When you run a blog, sooner or later you’ll start seeing an occasional business pitch in your inbox. I can rule most out as bogus right away.
OK, bloggers, here’s a question for you: How far do you read into an unsolicited business pitch for your blog?
I receive them here at this blog and I also receive them at the real job. They promise everything from logo creation to content production to SEO optimization.
They almost always come from someone who claims to work for a “world-class” company. The company, the emails always state, boasts a huge roster of clients. In some cases, the emailers will claim they represent national and even global companies. Those clients — if they ever actually named them — would surely be recognizable.
Oddly enough, I never receive one that lists all such clients by name.
You might think that would be a red flag.
Most of them don’t provide any actual details. They don’t describe the services they offer. There’s no breakdown of how much contact you’d receive or how much control they’d want for your site.
You might consider that a red flag, too.
The emails usually don’t provide any specifics about your site — the very site whose services they want to improve. The emails suggest they’re just cold-calling (or the email equivalent thereof) without even knowing what your site is about. If you think that’s the case, I suspect you’re probably exactly right.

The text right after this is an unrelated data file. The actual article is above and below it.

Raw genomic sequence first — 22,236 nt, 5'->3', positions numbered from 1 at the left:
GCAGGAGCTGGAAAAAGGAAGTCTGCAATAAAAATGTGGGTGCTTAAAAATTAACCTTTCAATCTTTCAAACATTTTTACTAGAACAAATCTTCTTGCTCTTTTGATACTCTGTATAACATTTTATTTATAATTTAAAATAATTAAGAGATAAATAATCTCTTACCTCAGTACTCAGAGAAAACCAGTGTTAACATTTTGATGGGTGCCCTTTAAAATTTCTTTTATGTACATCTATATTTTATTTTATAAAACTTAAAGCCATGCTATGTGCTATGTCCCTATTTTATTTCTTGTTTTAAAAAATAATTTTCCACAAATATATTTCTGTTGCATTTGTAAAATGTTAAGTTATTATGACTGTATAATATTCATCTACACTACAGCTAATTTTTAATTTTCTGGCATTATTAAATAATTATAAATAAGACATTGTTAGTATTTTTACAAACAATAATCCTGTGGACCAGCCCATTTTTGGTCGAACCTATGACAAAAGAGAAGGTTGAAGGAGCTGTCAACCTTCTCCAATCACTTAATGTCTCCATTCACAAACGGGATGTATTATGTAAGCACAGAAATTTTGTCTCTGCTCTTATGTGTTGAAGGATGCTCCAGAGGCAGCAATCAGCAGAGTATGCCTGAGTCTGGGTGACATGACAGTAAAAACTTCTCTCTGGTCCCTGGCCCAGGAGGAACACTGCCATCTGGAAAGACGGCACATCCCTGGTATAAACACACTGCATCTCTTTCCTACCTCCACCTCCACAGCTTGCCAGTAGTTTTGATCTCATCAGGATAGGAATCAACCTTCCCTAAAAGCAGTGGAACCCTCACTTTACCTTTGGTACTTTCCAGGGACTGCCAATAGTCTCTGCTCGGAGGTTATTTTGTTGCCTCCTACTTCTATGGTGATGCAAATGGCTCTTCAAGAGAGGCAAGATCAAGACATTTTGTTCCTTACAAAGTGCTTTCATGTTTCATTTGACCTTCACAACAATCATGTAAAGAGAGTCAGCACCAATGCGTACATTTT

The emailers always ask if you’d be willing to listen to a 15-minute pitch that will surely convince you to hire them.
If you read very far into the emails, you’ll find plenty of red flags that should raise your eyebrows. And your suspicions.
I don’t ever make it that far.
I trash most emails of this type after looking at one simple detail.
You see, I’m going to make a fast assumption.
After all, we’re talking about a company that presents itself as having national and global clients. They present themselves as website experts.
So I’m going to assume that they must have a website. I’m also going to assume, since they must have deep pockets with all those high-dollar clients, that they must also have a domain.
What worldwide business that cornered the markets on all things web would operate from a Gmail or AOL account?
The same goes for lots of scams. Publisher’s Clearing House, after all, would send an “official” email from their domain, not a generic free email service anyone can use.
Don’t get me wrong: I don’t mean to knock Gmail or AOL. But a business proposal should always come from a business account.
Fortunately, that one little glance at the email address saves me a lot of time when I receive a business pitch.
Business owners: Before you send that business pitch, do this first!
If you seriously expect me to even attempt to believe your pitch, you’re going to need to show me something.
You’ll have to start with a serious business email address. If you email me from some generic freebie email service, I’m out before I’m even in.
That’s a dealbreaker. Always has been, always will be.
Show me your website. Let me browse on my own. Let me see the list of services. (And the prices.) If you hide the prices, I’m going to assume they’re too high.
If you’re going to waste my time with an unsolicited business pitch, at least make it worth my while to at least consider it.